SOFTWARE DESIGN 1
What are potential users
Theseare a group of people who are will and in a position to use a givensoftware
What are important factors that must be considered for different users
Thisis the ability of the software to enable the user to quickly learnhow to use the system.
Thisis the ability of the software to enable the user who has alreadylearned how to utilize the system perform several functions formaximum output.
Entailsthe capability of the system to allow the user to continue using thesystem after the break without having to relearn everything.
Thisrefers to the ability of the system to ensure that the errors made bythe user are few and rectifiable and not catastrophic.
Thisrefers to a system that the use can enjoy using.
The benefits of paying more attention to the user’s unique requirement
Thebenefits of paying more attention to the user’s unique requirementenable the system to be able to meet its intended objectives, bepractically possible to implement, have valid functions, lackambiguities and be able to be used by all the targeted group of users(Li & Jin, 2013).
What are the possible consequences if software designers do not meet the special or unique requirements of users with different backgrounds?
Theconsequences as a result of not fulfilling the unique requirements ofthe user include the implacability of the software duringimplementation and lack of validity of the software as per the domainand its functionality. According to Pilone & Miles (2008), othercases include ambiguities in the software and incomplete structureunable to fully satisfy the user needs. Li & Jin (2013) add thatwhen the special and unique requirements of the user are not met, itis high likely that the software functionality cannot perform in aconvenient way.
How could software designers know about different users and their unique requirements?
Inorder for the software designers to know about the different users’unique requirement, the designers can carry out interviews. Accordingto Maiden (2008), using the interview approach has proven to be thestrongest medium through which information can be collected. Examplesof interviews that can be carried out include the structured or theclosed interviews, non-structured or open interviews, oralinterviews, written interviews, one to one interviews and groupinterviews. In addition, the designers can carry out a survey amongthe different target groups and find out from them about theirexpectations and requirements from the system to be developed. Also,the designers can administer a questionnaire to the desired groups(Pilone & Miles, 2008).
Li& Jin (2013) explains that the questionnaire come with apre-defined set of objective questions and they are handed to thetarget groups to fill in then collected and compiled. However, whenusing the questionnaire is important that all the details are capturesince if left out, the requirement might not be attended to. In thecase where there exists already a structure of a software thedesigners can perform task analysis and the then using the systemcome up with the requirements of the system to be developed. Otherapproaches include brainstorming and use of prototyping such that theuser has the chance to try and interpret the software during thedesign process. According to Maiden (2008), this will enable theinclusion of all the intended objectives capturing the all therequirements of the system.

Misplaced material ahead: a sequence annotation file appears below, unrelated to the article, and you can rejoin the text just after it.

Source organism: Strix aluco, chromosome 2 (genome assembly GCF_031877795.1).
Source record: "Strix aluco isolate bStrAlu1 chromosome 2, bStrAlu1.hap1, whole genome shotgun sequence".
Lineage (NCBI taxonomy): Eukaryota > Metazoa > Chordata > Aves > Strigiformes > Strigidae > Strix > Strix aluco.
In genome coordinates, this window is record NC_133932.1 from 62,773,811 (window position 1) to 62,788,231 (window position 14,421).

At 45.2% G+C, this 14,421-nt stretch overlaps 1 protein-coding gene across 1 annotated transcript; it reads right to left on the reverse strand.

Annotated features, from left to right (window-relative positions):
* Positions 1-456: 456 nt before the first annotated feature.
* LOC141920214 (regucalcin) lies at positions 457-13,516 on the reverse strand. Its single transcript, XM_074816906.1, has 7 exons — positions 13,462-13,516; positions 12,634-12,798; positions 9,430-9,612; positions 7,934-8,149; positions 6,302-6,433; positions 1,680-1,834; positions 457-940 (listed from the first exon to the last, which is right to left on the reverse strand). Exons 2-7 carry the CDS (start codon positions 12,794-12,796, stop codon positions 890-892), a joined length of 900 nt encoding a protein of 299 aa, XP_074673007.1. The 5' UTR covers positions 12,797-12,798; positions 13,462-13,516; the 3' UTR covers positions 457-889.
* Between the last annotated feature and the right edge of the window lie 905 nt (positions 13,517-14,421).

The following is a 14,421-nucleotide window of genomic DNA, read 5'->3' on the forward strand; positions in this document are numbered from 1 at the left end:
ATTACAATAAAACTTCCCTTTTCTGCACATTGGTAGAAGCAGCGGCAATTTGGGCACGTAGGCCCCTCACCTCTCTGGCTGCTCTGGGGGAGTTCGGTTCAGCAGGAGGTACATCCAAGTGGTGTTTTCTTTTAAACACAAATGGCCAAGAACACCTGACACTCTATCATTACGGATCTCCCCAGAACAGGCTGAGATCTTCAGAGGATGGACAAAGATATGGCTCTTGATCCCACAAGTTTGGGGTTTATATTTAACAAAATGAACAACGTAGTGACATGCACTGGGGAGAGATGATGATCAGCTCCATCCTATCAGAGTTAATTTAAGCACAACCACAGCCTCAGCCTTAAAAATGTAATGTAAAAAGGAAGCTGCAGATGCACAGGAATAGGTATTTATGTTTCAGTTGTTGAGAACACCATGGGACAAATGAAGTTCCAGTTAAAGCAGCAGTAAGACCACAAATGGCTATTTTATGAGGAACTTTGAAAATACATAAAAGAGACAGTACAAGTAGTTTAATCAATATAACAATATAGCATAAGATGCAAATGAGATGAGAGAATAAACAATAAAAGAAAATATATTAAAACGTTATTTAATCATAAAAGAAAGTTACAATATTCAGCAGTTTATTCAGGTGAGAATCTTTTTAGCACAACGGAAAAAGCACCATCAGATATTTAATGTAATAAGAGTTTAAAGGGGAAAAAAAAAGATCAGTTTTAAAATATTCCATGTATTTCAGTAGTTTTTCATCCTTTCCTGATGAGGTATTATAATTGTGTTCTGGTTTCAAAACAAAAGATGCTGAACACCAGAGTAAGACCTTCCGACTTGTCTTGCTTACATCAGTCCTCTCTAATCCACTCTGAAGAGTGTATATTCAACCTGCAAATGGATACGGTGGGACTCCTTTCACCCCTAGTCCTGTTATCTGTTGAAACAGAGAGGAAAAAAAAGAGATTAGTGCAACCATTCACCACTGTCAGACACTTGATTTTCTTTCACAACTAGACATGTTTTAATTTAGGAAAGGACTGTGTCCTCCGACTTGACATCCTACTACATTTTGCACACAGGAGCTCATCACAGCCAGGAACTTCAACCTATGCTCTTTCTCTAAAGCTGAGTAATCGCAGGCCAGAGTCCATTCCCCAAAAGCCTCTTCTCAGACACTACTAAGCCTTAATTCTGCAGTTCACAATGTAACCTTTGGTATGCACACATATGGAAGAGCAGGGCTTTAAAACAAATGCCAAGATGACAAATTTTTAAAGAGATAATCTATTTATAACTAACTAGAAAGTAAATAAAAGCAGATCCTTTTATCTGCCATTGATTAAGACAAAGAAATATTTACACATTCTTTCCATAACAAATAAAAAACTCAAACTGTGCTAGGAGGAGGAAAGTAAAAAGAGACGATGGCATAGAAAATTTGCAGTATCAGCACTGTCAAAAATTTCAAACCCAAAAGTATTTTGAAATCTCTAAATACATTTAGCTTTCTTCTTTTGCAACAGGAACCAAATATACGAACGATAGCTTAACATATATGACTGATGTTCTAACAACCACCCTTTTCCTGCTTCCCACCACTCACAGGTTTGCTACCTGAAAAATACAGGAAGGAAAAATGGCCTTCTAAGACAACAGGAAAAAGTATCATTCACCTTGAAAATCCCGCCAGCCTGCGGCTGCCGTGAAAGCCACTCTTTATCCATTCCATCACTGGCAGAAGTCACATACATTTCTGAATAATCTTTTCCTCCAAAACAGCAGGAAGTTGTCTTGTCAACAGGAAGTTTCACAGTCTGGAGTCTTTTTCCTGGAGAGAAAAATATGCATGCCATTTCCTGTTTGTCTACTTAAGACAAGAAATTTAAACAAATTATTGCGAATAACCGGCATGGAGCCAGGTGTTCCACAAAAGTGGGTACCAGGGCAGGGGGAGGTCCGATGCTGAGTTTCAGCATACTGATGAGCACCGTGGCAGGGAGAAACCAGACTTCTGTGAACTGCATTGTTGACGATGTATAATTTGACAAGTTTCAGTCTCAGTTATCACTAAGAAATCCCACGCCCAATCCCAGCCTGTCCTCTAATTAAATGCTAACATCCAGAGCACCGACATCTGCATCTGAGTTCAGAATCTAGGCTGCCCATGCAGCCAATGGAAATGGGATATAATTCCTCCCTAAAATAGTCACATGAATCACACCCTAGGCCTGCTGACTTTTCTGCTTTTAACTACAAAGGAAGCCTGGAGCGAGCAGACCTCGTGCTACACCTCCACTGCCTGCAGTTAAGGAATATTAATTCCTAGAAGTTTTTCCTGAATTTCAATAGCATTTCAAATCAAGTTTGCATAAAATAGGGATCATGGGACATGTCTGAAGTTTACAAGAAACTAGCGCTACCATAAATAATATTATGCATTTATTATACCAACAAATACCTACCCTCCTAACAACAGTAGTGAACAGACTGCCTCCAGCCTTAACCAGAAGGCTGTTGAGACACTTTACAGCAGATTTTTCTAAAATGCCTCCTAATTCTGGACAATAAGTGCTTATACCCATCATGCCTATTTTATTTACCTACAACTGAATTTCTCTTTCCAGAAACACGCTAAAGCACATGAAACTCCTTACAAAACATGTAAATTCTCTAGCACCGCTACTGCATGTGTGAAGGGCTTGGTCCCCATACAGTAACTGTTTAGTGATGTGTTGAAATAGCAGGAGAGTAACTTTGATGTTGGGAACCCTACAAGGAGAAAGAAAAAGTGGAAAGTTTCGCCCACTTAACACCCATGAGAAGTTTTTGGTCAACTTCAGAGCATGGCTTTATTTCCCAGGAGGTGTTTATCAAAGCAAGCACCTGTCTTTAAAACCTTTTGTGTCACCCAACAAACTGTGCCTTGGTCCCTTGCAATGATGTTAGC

The precautions and procedures that you might take to prevent your newly designed software from being a failure due to a lack of consideration of the user’s unique requirements
Inorder to develop software that is not prone to failure as a result oflack of consideration of user requirements, the design can apply thefollowing procedure. First, the designer should conduct a feasibilitystudy. This is carried out by the designer meeting up with the targetgroup, they both come up with the requirements of the software whichaims to satisfy the user. In addition, the designer gets to analyzethe practically of the software during implementation and if thesoftware adheres to the values and objectives of the target group. Atthe end of the feasibility study, the designer will have comment andrecommendations on various areas to captures and requirement to lookinto when designing the software (Maiden, 2008).
Thesecond step is requirement gathering. In this step, the designdedicates his or her time to gather requirements from the user inrelation to the report from the feasibility study. At this stage, theinteraction between the designer and the target group gains him orher the knowledge on the services the software should provide andwhich features are to be included in the software. The next stepinvolves the designer developing a software requirementsspecification list. Maiden (2008) explains that, such a document willbe able to describe the nature at which the software will interactwith the hardware, the speed operation of the software, portabilityof the software across a number of platforms that are available tothe intended group, the speed at which the software can recover inthe case that it crashes while in use, the security, quality, andlimitations of the software. At the final stage, the designer shouldconduct a software requirement validation. This is important sincethere might be scenarios where the user requirements are illegal,completely impracticable or another user might have a wronginterpretation of the requirements.
Li,Z., & Jin, Z. (2013). From User Requirements to SoftwareSpecifications: An Approach Based on Problem Transformation. Journalof Software,24(5),971-976. doi:10.3724/sp.j.1001.2013.04398
Maiden,N. (2008). User Requirements and System Requirements. IEEESoftware,25(2),90-91. doi:10.1109/ms.2008.54
Pilone,D., & Miles, R. (2008). Headfirst software development.Sebastopol, CA: O`Reilly.
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